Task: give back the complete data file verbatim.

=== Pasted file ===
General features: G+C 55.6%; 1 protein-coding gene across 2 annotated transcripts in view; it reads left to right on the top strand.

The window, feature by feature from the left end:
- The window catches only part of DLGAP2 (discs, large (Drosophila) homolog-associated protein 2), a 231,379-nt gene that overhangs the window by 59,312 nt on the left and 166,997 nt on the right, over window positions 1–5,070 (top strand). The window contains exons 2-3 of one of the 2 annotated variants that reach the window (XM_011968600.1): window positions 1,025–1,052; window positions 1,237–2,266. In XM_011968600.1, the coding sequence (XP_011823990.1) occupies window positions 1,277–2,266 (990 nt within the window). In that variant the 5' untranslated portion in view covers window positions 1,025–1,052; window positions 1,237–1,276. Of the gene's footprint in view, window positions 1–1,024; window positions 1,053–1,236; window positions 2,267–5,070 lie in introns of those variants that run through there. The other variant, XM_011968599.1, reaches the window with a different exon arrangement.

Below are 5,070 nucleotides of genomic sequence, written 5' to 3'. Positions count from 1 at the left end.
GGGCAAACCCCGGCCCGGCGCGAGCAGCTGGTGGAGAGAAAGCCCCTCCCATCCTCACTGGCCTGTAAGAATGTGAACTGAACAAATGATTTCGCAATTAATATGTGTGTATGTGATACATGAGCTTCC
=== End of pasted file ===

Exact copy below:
General features: G+C 55.6%; 1 protein-coding gene across 2 annotated transcripts in view; it reads left to right on the top strand.

The window, feature by feature from the left end:
- The window catches only part of DLGAP2 (discs, large (Drosophila) homolog-associated protein 2), a 231,379-nt gene that overhangs the window by 59,312 nt on the left and 166,997 nt on the right, over window positions 1–5,070 (top strand). The window contains exons 2-3 of one of the 2 annotated variants that reach the window (XM_011968600.1): window positions 1,025–1,052; window positions 1,237–2,266. In XM_011968600.1, the coding sequence (XP_011823990.1) occupies window positions 1,277–2,266 (990 nt within the window). In that variant the 5' untranslated portion in view covers window positions 1,025–1,052; window positions 1,237–1,276. Of the gene's footprint in view, window positions 1–1,024; window positions 1,053–1,236; window positions 2,267–5,070 lie in introns of those variants that run through there. The other variant, XM_011968599.1, reaches the window with a different exon arrangement.

Below are 5,070 nucleotides of genomic sequence, written 5' to 3'. Positions count from 1 at the left end.
GGGCAAACCCCGGCCCGGCGCGAGCAGCTGGTGGAGAGAAAGCCCCTCCCATCCTCACTGGCCTGTAAGAATGTGAACTGAACAAATGATTTCGCAATTAATATGTGTGTATGTGATACATGAGCTTCC